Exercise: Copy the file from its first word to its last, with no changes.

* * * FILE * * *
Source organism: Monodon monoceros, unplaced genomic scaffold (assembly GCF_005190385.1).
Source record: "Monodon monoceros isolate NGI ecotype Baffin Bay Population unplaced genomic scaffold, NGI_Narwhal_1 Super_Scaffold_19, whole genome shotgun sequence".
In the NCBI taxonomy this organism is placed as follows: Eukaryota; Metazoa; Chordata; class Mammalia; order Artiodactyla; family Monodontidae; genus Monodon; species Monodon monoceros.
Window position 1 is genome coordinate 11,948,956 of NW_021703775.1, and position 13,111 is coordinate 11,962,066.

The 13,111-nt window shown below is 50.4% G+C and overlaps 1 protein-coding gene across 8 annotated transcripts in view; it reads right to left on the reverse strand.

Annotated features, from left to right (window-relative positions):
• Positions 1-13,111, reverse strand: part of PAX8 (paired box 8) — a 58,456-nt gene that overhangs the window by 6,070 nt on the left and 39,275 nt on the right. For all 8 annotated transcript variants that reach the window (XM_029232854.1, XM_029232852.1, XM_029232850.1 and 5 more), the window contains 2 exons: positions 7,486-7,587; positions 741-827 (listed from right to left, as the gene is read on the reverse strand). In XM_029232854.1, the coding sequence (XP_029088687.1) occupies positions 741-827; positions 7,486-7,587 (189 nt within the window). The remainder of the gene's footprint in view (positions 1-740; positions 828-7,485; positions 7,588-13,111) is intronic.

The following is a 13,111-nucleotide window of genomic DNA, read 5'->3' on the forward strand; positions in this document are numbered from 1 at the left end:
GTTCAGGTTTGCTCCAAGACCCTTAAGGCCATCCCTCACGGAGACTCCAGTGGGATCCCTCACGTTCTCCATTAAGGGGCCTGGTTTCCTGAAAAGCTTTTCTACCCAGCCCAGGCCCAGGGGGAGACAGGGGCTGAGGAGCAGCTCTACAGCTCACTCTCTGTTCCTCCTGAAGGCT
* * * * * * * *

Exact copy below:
Source organism: Monodon monoceros, unplaced genomic scaffold (assembly GCF_005190385.1).
Source record: "Monodon monoceros isolate NGI ecotype Baffin Bay Population unplaced genomic scaffold, NGI_Narwhal_1 Super_Scaffold_19, whole genome shotgun sequence".
In the NCBI taxonomy this organism is placed as follows: Eukaryota; Metazoa; Chordata; class Mammalia; order Artiodactyla; family Monodontidae; genus Monodon; species Monodon monoceros.
Window position 1 is genome coordinate 11,948,956 of NW_021703775.1, and position 13,111 is coordinate 11,962,066.

The 13,111-nt window shown below is 50.4% G+C and overlaps 1 protein-coding gene across 8 annotated transcripts in view; it reads right to left on the reverse strand.

Annotated features, from left to right (window-relative positions):
• Positions 1-13,111, reverse strand: part of PAX8 (paired box 8) — a 58,456-nt gene that overhangs the window by 6,070 nt on the left and 39,275 nt on the right. For all 8 annotated transcript variants that reach the window (XM_029232854.1, XM_029232852.1, XM_029232850.1 and 5 more), the window contains 2 exons: positions 7,486-7,587; positions 741-827 (listed from right to left, as the gene is read on the reverse strand). In XM_029232854.1, the coding sequence (XP_029088687.1) occupies positions 741-827; positions 7,486-7,587 (189 nt within the window). The remainder of the gene's footprint in view (positions 1-740; positions 828-7,485; positions 7,588-13,111) is intronic.

The following is a 13,111-nucleotide window of genomic DNA, read 5'->3' on the forward strand; positions in this document are numbered from 1 at the left end:
GTTCAGGTTTGCTCCAAGACCCTTAAGGCCATCCCTCACGGAGACTCCAGTGGGATCCCTCACGTTCTCCATTAAGGGGCCTGGTTTCCTGAAAAGCTTTTCTACCCAGCCCAGGCCCAGGGGGAGACAGGGGCTGAGGAGCAGCTCTACAGCTCACTCTCTGTTCCTCCTGAAGGCT